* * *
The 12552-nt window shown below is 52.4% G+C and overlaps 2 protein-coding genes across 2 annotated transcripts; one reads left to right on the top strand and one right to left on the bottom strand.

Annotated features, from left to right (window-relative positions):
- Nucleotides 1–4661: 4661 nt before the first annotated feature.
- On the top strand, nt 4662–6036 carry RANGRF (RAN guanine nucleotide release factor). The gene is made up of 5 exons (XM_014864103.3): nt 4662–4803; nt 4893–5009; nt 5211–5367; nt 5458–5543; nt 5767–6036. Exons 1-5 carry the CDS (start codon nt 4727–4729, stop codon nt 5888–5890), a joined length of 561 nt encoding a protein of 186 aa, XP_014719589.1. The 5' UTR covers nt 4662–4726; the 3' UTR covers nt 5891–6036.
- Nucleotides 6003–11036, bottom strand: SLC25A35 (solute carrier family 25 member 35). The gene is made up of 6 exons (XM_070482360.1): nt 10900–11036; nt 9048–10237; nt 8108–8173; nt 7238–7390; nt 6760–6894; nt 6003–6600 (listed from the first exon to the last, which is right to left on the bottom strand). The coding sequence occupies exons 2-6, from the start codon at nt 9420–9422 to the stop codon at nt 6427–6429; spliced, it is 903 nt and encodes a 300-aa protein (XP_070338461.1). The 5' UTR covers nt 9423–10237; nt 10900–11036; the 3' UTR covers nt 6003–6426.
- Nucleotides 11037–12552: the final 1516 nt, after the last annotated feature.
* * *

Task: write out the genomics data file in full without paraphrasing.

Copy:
The 12552-nt window shown below is 52.4% G+C and overlaps 2 protein-coding genes across 2 annotated transcripts; one reads left to right on the top strand and one right to left on the bottom strand.

Annotated features, from left to right (window-relative positions):
- Nucleotides 1–4661: 4661 nt before the first annotated feature.
- On the top strand, nt 4662–6036 carry RANGRF (RAN guanine nucleotide release factor). The gene is made up of 5 exons (XM_014864103.3): nt 4662–4803; nt 4893–5009; nt 5211–5367; nt 5458–5543; nt 5767–6036. Exons 1-5 carry the CDS (start codon nt 4727–4729, stop codon nt 5888–5890), a joined length of 561 nt encoding a protein of 186 aa, XP_014719589.1. The 5' UTR covers nt 4662–4726; the 3' UTR covers nt 5891–6036.
- Nucleotides 6003–11036, bottom strand: SLC25A35 (solute carrier family 25 member 35). The gene is made up of 6 exons (XM_070482360.1): nt 10900–11036; nt 9048–10237; nt 8108–8173; nt 7238–7390; nt 6760–6894; nt 6003–6600 (listed from the first exon to the last, which is right to left on the bottom strand). The coding sequence occupies exons 2-6, from the start codon at nt 9420–9422 to the stop codon at nt 6427–6429; spliced, it is 903 nt and encodes a 300-aa protein (XP_070338461.1). The 5' UTR covers nt 9423–10237; nt 10900–11036; the 3' UTR covers nt 6003–6426.
- Nucleotides 11037–12552: the final 1516 nt, after the last annotated feature.